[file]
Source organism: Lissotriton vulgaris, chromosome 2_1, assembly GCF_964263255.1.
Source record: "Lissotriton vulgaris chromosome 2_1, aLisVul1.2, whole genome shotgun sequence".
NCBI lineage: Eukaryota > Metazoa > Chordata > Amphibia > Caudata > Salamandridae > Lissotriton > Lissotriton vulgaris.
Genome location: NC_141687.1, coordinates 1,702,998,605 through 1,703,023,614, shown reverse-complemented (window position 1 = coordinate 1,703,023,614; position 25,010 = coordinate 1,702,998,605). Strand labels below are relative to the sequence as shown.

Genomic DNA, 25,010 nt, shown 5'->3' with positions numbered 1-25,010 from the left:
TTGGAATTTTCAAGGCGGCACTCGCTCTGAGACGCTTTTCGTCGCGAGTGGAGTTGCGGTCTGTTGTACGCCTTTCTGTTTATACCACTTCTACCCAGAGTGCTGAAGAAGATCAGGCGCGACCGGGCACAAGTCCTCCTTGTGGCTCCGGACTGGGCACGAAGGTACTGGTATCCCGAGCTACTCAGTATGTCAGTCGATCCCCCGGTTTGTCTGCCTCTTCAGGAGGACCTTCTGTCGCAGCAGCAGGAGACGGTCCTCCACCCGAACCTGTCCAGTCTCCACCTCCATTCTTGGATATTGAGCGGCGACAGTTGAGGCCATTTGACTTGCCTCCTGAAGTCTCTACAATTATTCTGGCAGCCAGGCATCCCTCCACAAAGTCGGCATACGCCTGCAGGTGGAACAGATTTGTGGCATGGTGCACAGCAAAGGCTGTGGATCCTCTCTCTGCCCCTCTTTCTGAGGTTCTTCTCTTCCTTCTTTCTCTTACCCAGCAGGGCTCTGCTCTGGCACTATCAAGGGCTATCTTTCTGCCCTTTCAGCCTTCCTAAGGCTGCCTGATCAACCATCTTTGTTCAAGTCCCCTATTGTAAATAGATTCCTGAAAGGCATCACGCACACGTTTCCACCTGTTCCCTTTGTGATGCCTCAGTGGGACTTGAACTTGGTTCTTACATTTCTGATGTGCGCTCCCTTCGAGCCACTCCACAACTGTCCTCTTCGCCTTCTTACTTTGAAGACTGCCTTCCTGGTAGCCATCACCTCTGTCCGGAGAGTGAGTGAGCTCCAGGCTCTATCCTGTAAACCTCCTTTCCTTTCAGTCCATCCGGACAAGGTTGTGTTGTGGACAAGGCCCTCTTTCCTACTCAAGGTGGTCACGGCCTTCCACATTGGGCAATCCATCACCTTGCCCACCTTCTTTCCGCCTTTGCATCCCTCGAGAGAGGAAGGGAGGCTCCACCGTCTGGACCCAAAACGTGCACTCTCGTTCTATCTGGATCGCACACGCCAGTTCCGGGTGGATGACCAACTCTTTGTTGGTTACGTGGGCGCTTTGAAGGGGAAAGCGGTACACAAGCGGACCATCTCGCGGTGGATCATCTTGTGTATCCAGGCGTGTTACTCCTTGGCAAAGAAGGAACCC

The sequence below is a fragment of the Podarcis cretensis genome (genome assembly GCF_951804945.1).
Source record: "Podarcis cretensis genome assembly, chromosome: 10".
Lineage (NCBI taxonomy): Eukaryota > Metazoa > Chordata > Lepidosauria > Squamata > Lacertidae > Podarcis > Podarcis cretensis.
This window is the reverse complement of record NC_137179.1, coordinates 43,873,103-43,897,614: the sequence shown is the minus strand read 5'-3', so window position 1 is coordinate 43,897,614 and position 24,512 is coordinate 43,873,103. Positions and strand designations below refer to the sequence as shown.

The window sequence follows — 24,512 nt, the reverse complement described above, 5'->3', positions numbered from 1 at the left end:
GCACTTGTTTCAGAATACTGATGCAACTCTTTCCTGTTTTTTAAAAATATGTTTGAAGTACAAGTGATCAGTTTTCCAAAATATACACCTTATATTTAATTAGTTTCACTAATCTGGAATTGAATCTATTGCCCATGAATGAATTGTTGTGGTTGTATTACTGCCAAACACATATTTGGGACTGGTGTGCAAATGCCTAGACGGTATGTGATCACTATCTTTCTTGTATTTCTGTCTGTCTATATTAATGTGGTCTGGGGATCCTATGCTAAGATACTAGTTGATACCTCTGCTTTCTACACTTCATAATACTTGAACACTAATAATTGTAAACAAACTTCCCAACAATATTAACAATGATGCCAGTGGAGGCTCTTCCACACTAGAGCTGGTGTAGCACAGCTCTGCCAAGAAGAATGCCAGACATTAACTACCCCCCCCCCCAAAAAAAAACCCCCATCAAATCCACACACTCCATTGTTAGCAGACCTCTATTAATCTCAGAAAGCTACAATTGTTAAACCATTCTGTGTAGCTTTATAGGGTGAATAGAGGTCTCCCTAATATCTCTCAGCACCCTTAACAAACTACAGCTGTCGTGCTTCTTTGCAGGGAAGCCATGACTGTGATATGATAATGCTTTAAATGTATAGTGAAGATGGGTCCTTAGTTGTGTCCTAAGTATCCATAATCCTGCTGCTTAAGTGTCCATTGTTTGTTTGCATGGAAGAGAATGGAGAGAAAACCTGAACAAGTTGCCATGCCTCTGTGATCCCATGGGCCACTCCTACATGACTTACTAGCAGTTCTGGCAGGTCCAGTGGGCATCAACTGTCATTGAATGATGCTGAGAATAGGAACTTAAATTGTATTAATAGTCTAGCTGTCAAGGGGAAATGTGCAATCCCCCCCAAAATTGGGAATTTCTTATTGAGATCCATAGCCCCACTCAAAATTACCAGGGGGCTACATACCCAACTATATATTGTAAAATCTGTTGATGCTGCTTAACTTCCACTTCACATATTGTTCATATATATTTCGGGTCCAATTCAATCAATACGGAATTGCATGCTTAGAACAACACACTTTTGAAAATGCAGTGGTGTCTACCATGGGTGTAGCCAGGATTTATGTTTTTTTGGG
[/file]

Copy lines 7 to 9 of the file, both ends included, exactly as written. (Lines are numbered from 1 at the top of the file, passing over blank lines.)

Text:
The sequence below is a fragment of the Podarcis cretensis genome (genome assembly GCF_951804945.1).
Source record: "Podarcis cretensis genome assembly, chromosome: 10".
Lineage (NCBI taxonomy): Eukaryota > Metazoa > Chordata > Lepidosauria > Squamata > Lacertidae > Podarcis > Podarcis cretensis.